Responsible: Mareike Taphorn and Dr. Maike Paul, Ludwig Franzius Institute, Leibniz Universität Hannover

    Contributing: Dr. Katharina Kesy (Insitute of Microbiology, Universität Greifswald), Robin Bähre and Hannah Behnsen (IKK, Leibniz Universität Hannover), Tadhg  Ó Corcora (GEOMAR)

  • WP 4 - Ecosystem services

    This work package will study critical ecosystem functions such as biodiversity enhancement (invertebrates and fish), food chain processes, and the social benefits of seagrass meadows.

    The objectives of the package are:

    - Assessing the improvement of biodiversity in renatured meadows through the investigation of floral, faunal and microbial biodiversity in contrasting locations.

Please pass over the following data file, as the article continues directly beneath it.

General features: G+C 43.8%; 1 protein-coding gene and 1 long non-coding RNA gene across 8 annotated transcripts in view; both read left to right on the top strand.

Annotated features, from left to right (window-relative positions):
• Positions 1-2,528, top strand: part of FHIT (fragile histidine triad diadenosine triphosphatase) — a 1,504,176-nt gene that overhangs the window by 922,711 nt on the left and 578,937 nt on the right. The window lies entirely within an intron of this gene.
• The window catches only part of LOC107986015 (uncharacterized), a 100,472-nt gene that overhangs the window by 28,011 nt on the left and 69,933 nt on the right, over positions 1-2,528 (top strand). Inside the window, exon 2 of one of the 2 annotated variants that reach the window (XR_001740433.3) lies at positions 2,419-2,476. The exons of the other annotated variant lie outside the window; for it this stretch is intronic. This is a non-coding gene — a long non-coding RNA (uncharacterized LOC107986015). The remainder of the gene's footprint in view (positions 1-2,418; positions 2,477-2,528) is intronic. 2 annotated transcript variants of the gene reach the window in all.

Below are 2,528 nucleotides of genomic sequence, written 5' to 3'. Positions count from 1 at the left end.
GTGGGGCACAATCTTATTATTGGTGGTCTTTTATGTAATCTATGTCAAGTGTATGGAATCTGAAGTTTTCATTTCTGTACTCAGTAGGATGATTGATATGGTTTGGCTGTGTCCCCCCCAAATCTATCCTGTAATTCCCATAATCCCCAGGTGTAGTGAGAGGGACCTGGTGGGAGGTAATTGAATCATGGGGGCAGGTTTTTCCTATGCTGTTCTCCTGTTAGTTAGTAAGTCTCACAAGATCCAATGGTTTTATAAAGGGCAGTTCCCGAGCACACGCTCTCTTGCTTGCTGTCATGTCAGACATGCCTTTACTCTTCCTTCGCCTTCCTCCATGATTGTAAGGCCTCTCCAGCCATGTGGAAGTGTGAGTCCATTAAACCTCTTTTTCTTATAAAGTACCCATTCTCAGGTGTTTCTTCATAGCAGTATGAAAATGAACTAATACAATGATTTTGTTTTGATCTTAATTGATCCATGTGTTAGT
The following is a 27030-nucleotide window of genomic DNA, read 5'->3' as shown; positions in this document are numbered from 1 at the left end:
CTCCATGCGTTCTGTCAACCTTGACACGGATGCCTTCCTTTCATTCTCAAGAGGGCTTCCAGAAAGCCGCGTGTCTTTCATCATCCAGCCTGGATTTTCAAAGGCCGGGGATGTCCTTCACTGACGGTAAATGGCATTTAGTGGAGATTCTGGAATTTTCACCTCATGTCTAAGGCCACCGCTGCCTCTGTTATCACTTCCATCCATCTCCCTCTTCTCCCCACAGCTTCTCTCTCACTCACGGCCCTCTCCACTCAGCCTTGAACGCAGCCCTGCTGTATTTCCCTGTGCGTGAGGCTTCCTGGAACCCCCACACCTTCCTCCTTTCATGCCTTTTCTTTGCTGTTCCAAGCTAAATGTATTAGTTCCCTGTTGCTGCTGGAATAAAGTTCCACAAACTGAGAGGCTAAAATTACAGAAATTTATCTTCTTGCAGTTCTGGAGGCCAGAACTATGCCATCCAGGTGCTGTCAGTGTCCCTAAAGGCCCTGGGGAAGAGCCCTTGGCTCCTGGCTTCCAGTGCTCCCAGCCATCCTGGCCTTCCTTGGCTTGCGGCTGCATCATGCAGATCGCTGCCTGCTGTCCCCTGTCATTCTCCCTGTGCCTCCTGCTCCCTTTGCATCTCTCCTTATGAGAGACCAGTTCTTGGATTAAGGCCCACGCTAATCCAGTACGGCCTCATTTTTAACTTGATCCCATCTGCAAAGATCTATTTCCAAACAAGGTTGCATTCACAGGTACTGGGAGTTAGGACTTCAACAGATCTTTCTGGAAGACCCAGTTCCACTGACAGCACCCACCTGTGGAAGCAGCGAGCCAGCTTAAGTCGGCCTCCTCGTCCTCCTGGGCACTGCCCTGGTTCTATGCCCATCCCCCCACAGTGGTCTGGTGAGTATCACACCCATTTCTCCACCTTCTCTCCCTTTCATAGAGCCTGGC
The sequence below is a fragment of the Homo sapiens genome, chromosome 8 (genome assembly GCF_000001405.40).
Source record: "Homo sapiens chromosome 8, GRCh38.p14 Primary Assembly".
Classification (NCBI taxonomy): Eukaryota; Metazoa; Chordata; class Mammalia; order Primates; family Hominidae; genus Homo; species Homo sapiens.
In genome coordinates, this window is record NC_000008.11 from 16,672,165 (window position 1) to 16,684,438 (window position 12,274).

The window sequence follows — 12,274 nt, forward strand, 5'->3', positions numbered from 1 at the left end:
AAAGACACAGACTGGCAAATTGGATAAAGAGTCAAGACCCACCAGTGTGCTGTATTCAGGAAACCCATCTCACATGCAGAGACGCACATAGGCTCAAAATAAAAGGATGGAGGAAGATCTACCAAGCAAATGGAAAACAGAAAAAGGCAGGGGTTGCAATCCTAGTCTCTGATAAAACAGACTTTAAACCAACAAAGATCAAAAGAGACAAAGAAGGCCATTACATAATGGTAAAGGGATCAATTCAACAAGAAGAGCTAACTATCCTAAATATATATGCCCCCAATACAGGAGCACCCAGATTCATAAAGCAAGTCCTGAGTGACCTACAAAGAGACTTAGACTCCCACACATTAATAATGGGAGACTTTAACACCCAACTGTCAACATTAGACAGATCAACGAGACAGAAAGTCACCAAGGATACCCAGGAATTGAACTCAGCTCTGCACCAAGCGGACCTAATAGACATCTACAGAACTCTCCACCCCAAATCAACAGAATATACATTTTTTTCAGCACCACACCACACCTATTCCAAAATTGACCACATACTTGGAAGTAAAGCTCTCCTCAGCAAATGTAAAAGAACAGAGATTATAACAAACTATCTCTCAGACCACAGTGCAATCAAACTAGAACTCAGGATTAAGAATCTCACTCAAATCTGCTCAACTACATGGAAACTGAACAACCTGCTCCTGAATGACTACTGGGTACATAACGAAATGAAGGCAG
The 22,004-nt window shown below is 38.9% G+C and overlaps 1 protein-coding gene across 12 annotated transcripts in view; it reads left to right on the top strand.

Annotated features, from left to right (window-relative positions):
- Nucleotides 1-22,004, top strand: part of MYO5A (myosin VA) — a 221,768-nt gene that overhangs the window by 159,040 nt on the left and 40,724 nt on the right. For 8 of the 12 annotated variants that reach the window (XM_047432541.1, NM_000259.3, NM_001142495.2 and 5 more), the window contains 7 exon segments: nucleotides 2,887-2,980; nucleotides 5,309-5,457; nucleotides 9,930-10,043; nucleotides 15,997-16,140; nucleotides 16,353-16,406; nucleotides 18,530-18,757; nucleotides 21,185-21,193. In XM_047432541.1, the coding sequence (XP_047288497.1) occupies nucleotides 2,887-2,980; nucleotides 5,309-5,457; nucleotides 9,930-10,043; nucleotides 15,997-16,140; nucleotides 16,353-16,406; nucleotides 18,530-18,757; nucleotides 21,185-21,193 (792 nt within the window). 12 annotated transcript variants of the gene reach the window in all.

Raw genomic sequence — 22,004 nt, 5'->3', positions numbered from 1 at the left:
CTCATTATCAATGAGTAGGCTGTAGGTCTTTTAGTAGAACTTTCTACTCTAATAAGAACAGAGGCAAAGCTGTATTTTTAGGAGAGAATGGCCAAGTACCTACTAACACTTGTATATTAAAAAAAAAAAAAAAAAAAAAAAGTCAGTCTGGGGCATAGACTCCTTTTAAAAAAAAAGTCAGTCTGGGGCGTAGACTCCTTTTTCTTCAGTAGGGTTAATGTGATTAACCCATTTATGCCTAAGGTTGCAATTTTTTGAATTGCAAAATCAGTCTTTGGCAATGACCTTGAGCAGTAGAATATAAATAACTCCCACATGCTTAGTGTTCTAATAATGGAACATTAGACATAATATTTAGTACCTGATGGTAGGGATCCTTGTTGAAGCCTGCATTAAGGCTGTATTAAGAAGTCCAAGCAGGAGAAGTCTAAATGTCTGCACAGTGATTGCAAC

- Analysis and comparison of selected key functional groups (seagrass, epiphytes, invertebrate grazers, small fish, predatory fish) between restored, donor and nonpopulated sites to identify food source, food web position and trophic connectivity using the stable isotopic composition. Further detection and quantification of trophic connectivity and recycling of biomass in the system will be done by network analysis.
    - Assessment of how quickly the composition or wealth of the community and the associated processes of the food web recover after successful restoration. Specific comparisons will be made (a) between resettlement methods (with/without restoration facilitator), (b) between recently settled sites and older resettlement projects, the latter being available through our international cooperation partners. This will include knowledge of reference sites for important ecosystem services such as current calming, nutrient and carbon sequestration and sediment enrichment, which will recover after successful seagrass reintroduction.